To be clear. We aren’t India. We don’t have a massive back catalogue of cinema and television that warrants celebrating. We don’t have an audience that loves local content, let alone anyone who is clamoring to consume it.

There seems to be zero discernment on Netflix’s part when aggregating Malaysian content. Which is fine really. If their end goal is to be a one stop shop for all of your entertainment needs, if their aim is to be the host with the most, then it makes sense to just throw anything they can get onto the service.

What doesn’t make sense, however, is why they don’t apply any kind of judgement or taste when it comes to acquiring Malaysian content.

I don’t believe that anyone at Netflix actually watched Frontliner before adding it to their service. They couldn’t have. There is no way that these “tastemakers” sat through this ill-conceived, half-baked, and poorly written bumph and thought to themselves: “This is amazing. Take our money.” We know that they know what movies actually are, and Frontliner barely qualifies as a PSA. God knows we’ve seen government propaganda that has more artistic merit.

Whenever a streamer like Netflix adds a movie that is this bad to their roster, it actually ends up doing the local film industry a disservice. It allows Malaysian filmmakers to believe they can continue to churn out such garbage and still have a platform for it. It further alienates an audience that is already utterly disillusioned with local movies and TV shows. By lending their credibility to movies like Frontliner and Pasal Kau, by assigning value where there is none, Netflix is doing far more harm than good.

Then again, maybe they subscribe to that old adage of there being no such thing as bad publicity. As I’m writing this, Frontliner is trending at #3 on Netflix’s Malaysian top 10. Maybe it’s all part of the plan. They know these movies are objectively terrible and are hoping for the inevitable hate watch and ensuing Twitter tirade. It’s a cunning strategy, but one that’s steeped in insincerity. Because then, it’s just Netflix is having a laugh at the sad state of Malaysian moviemaking.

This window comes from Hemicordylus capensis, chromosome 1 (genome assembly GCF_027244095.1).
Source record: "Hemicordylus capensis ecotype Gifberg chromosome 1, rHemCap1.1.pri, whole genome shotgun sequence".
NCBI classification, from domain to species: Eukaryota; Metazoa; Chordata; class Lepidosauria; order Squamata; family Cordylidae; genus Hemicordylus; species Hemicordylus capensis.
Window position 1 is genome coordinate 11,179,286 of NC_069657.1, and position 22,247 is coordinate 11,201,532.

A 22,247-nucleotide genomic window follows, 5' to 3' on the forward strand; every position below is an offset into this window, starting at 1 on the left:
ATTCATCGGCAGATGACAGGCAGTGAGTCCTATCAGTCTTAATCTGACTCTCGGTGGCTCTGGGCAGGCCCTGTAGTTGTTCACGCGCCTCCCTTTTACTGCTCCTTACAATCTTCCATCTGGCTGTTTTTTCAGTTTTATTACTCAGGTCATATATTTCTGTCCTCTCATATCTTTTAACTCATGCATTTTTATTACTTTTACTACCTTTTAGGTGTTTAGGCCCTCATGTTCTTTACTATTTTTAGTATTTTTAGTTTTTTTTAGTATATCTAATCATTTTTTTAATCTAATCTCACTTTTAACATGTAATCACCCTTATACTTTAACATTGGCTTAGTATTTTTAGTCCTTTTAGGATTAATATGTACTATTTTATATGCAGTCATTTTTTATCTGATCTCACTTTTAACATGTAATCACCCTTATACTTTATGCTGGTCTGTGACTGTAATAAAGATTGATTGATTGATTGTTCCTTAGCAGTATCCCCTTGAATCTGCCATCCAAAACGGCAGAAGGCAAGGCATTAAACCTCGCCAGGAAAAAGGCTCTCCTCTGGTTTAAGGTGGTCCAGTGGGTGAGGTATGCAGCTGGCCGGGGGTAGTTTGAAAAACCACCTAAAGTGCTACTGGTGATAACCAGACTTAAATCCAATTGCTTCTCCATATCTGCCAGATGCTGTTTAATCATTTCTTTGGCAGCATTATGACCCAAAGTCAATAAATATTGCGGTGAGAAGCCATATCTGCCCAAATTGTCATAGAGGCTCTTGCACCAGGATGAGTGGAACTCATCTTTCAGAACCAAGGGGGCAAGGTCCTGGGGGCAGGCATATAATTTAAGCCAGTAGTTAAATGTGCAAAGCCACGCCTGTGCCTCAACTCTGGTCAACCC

An Utterly Shameful Movie


This entire experience was shameful. For me, for you, for the filmmakers, for Netflix, for the influencers on social media who were somehow suckered into saying nice things about it, for doctors and nurses, for policemen and policewomen, for mothers and fathers, for anyone suffering from anxiety, for everyone who has lost a loved one to COVID-19.

Frontliner is one of the most unpleasant, contrived, and artificial movies I’ve ever had the displeasure of watching. It is a simpering mess and offensive to anyone with half a brain. Don’t watch it. Instead, call up someone you know who is a frontliner – a healthcare worker, a member of the police force, anyone – thank them for everything they’re doing, and apologize for the fact that this movie exists.

Frontliner is (unfortunately for you, and me, and everyone involved) now streaming on Netflix. Don’t waste your time. It’s 90 minutes of your life that you’ll never get back.

Uma has been reviewing things for most of his life: movies, television shows, books, video games, his mum's cooking, Bahir's fashion sense. He is a firm believer that the answer to most questions can be found within the cinematic canon. In fact, most of what he knows about life he learned from Ace Ventura: Pet Detective. He still hasn't forgiven Christopher Nolan for the travesties that are Interstellar and The Dark Knight Rises.